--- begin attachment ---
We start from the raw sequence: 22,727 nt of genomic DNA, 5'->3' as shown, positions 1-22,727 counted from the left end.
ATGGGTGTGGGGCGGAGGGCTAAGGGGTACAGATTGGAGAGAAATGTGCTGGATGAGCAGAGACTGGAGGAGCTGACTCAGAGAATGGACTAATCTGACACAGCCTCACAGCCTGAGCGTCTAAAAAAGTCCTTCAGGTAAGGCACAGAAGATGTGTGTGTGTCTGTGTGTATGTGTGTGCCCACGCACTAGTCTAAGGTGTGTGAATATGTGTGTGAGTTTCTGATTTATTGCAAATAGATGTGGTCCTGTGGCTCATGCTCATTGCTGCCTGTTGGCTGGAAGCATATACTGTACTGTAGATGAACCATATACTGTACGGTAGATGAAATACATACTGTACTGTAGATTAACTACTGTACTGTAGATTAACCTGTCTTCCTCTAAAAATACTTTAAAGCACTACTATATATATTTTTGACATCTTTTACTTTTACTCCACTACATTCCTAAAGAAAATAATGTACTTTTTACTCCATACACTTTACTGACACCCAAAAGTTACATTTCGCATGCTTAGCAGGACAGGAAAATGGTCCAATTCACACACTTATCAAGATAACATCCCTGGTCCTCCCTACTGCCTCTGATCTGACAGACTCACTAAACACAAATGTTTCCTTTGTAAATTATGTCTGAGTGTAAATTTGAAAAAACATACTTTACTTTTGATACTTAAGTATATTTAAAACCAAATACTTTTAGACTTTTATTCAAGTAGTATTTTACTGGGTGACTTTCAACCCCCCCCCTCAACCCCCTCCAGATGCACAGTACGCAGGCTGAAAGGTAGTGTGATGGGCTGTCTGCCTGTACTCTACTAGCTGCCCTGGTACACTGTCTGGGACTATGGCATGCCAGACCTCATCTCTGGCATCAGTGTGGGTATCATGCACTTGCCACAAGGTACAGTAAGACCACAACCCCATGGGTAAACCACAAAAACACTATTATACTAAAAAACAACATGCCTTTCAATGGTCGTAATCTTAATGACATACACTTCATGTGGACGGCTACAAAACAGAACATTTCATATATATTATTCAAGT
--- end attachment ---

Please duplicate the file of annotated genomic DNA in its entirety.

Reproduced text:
We start from the raw sequence: 22,727 nt of genomic DNA, 5'->3' as shown, positions 1-22,727 counted from the left end.
ATGGGTGTGGGGCGGAGGGCTAAGGGGTACAGATTGGAGAGAAATGTGCTGGATGAGCAGAGACTGGAGGAGCTGACTCAGAGAATGGACTAATCTGACACAGCCTCACAGCCTGAGCGTCTAAAAAAGTCCTTCAGGTAAGGCACAGAAGATGTGTGTGTGTCTGTGTGTATGTGTGTGCCCACGCACTAGTCTAAGGTGTGTGAATATGTGTGTGAGTTTCTGATTTATTGCAAATAGATGTGGTCCTGTGGCTCATGCTCATTGCTGCCTGTTGGCTGGAAGCATATACTGTACTGTAGATGAACCATATACTGTACGGTAGATGAAATACATACTGTACTGTAGATTAACTACTGTACTGTAGATTAACCTGTCTTCCTCTAAAAATACTTTAAAGCACTACTATATATATTTTTGACATCTTTTACTTTTACTCCACTACATTCCTAAAGAAAATAATGTACTTTTTACTCCATACACTTTACTGACACCCAAAAGTTACATTTCGCATGCTTAGCAGGACAGGAAAATGGTCCAATTCACACACTTATCAAGATAACATCCCTGGTCCTCCCTACTGCCTCTGATCTGACAGACTCACTAAACACAAATGTTTCCTTTGTAAATTATGTCTGAGTGTAAATTTGAAAAAACATACTTTACTTTTGATACTTAAGTATATTTAAAACCAAATACTTTTAGACTTTTATTCAAGTAGTATTTTACTGGGTGACTTTCAACCCCCCCCCTCAACCCCCTCCAGATGCACAGTACGCAGGCTGAAAGGTAGTGTGATGGGCTGTCTGCCTGTACTCTACTAGCTGCCCTGGTACACTGTCTGGGACTATGGCATGCCAGACCTCATCTCTGGCATCAGTGTGGGTATCATGCACTTGCCACAAGGTACAGTAAGACCACAACCCCATGGGTAAACCACAAAAACACTATTATACTAAAAAACAACATGCCTTTCAATGGTCGTAATCTTAATGACATACACTTCATGTGGACGGCTACAAAACAGAACATTTCATATATATTATTCAAGT